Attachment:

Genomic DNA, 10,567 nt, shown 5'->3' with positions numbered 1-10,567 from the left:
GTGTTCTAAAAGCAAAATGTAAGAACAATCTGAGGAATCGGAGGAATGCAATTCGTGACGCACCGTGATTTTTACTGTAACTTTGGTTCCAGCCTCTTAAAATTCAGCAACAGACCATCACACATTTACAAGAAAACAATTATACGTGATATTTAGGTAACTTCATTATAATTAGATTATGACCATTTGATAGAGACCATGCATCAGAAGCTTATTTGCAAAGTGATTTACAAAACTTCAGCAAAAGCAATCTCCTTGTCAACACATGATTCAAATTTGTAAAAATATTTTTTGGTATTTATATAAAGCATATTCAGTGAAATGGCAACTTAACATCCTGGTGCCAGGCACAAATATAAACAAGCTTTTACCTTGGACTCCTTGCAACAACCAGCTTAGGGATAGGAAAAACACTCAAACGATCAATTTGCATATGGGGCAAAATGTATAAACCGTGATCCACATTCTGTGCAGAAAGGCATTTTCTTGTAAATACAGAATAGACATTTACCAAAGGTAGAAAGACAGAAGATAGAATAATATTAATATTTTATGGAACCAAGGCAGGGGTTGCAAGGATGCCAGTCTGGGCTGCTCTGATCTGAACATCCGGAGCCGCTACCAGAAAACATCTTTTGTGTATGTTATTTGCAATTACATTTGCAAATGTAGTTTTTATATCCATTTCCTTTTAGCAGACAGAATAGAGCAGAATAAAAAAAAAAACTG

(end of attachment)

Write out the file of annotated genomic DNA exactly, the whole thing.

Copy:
Genomic DNA, 10,567 nt, shown 5'->3' with positions numbered 1-10,567 from the left:
GTGTTCTAAAAGCAAAATGTAAGAACAATCTGAGGAATCGGAGGAATGCAATTCGTGACGCACCGTGATTTTTACTGTAACTTTGGTTCCAGCCTCTTAAAATTCAGCAACAGACCATCACACATTTACAAGAAAACAATTATACGTGATATTTAGGTAACTTCATTATAATTAGATTATGACCATTTGATAGAGACCATGCATCAGAAGCTTATTTGCAAAGTGATTTACAAAACTTCAGCAAAAGCAATCTCCTTGTCAACACATGATTCAAATTTGTAAAAATATTTTTTGGTATTTATATAAAGCATATTCAGTGAAATGGCAACTTAACATCCTGGTGCCAGGCACAAATATAAACAAGCTTTTACCTTGGACTCCTTGCAACAACCAGCTTAGGGATAGGAAAAACACTCAAACGATCAATTTGCATATGGGGCAAAATGTATAAACCGTGATCCACATTCTGTGCAGAAAGGCATTTTCTTGTAAATACAGAATAGACATTTACCAAAGGTAGAAAGACAGAAGATAGAATAATATTAATATTTTATGGAACCAAGGCAGGGGTTGCAAGGATGCCAGTCTGGGCTGCTCTGATCTGAACATCCGGAGCCGCTACCAGAAAACATCTTTTGTGTATGTTATTTGCAATTACATTTGCAAATGTAGTTTTTATATCCATTTCCTTTTAGCAGACAGAATAGAGCAGAATAAAAAAAAAAACTG